The most immediate aspects of Timewave Zero are the groovy, pulsing melodies lurking in the depths of both compositions—the first titled “Io,” the second “Ea.” Both pieces take a similar journey through four movements and roughly 20 minutes. They both begin with a low, wind-chiming rumble, which evolves into a laser-show crescendo before hushing back to a burbling roar. At their peak in the second movements, both songs spotlight a cycle of notes on the synthesizer—motifs that, if transposed for a down-tuned electric guitar, you might call “riffs”—that make Timewave Zero more distinctive and intense than the planetarium mood music Reidl has occasionally described it as.

In both compositions, the most compelling parts are the in-between phases, which just so happen to be in the third movements. This is when Morris Kolontyrsky enters with acoustic guitar, a pacifying texture amid the dark swirl of synths. The third movement of “Ea,” in particular, makes brilliant use of these dynamics. Kolontyrsky fingerpicks a minor chord over what sounds like a Mellotron, building to a mournful swell that suggests the shadow of a string section. It comprises the most beautiful five minutes on any Blood Incantation record and recalls the pastoral opulence of early King Crimson—the quiet moments that helped amplify the devilish outbursts surrounding them.

Building from those early prog records, the use of momentary ambience as the calm before the storm has long been foundational in metal. From Tony Iommi’s classical guitar pieces in Black Sabbath to Chuck Schuldiner’s spacey interludes in Death, it’s a way of snapping the audience back to attention, making the hard stuff hit harder and shading in the spooky outskirts of a band’s sound. In some ways, Timewave Zero is a loving tribute to this particular aspect of metal, repositioning those ominous, interstitial pieces as towering showstoppers and highlighting innovators like Tangerine Dream as crucial influences as opposed to outlying figureheads.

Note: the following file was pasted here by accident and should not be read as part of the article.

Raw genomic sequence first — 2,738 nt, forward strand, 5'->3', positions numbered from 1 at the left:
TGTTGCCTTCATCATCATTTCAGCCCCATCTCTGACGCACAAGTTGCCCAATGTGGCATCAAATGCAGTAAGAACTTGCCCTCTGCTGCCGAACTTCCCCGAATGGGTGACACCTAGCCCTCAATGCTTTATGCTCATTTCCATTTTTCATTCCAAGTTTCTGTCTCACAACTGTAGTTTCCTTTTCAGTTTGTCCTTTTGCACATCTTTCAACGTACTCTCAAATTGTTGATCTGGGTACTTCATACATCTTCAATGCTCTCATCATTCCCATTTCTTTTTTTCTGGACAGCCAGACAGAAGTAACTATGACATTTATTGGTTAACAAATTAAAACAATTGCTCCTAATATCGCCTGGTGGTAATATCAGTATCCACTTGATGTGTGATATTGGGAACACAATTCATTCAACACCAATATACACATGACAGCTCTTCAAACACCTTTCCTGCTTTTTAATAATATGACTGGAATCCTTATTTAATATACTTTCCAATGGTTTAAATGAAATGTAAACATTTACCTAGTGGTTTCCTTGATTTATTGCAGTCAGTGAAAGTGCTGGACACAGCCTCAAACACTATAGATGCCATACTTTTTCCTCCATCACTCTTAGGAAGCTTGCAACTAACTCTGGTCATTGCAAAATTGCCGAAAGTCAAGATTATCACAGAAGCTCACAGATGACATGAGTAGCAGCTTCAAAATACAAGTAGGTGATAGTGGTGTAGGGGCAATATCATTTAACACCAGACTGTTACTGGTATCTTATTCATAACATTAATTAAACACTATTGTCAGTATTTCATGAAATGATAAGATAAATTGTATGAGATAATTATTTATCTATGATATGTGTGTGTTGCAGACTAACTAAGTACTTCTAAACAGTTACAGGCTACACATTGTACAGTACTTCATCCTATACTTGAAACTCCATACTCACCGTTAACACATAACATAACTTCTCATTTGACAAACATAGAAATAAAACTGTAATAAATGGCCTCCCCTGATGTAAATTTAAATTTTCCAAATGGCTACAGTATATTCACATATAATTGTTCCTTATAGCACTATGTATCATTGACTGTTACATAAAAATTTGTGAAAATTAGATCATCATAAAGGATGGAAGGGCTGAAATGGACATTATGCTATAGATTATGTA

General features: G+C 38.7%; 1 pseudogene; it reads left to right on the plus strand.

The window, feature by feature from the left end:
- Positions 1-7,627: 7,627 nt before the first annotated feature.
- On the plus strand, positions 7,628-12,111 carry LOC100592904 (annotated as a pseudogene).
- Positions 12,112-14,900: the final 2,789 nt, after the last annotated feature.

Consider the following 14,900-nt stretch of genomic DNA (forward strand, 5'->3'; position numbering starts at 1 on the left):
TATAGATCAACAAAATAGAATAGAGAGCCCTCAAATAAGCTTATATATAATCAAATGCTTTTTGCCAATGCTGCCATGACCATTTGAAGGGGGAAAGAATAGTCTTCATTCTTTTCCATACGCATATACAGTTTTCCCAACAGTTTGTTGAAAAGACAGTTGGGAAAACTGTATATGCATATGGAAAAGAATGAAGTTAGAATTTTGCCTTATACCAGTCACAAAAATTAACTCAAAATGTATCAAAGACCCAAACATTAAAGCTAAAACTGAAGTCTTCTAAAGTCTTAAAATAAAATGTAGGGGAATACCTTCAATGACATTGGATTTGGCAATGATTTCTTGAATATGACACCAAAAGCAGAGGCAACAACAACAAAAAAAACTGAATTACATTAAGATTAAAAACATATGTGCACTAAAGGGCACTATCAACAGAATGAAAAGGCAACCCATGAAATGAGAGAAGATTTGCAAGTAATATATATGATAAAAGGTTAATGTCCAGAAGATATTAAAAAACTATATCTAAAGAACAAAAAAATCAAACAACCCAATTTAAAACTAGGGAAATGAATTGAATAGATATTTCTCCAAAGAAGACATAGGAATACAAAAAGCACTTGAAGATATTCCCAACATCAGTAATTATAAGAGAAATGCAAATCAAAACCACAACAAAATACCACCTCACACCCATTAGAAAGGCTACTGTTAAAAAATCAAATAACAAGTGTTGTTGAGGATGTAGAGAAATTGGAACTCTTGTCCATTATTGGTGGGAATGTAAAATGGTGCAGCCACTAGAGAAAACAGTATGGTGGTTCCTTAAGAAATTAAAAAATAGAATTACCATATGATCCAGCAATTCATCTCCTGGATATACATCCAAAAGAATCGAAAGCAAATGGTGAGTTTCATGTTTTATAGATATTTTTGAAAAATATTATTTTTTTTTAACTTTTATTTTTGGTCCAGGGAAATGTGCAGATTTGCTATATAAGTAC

At the same time, the record itself can feel like a kind of interlude: a well-earned breather before the next full-on attack. Reidl has confirmed the band’s follow-up will be a return to metal, more subtly incorporating these songs’ lessons in composition and restraint (as well as those learned from Reidl’s ambient solo albums, both under his own name and as Hoverkraft). Listening to Timewave Zero, you can sense the band proudly embracing its transitional nature, rarely attempting to push beyond its self-imposed boundaries—a triumph by existence alone, an itch they had to scratch. And if it’s not necessarily the music that Blood Incantation will be remembered for, it is precisely the kind of risk that shows why they’ll be remembered.

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About Wanni Arachchige Udara Madusanka Perera

Hey, I'm Perera! I will try to give you technology reviews(mobile,gadgets,smart watch & other technology things), Automobiles, News and entertainment for built up your knowledge.
Blood Incantation - Timewave Zero Music Album Reviews Blood Incantation - Timewave Zero Music Album Reviews Reviewed by Wanni Arachchige Udara Madusanka Perera on March 10, 2022 Rating: 5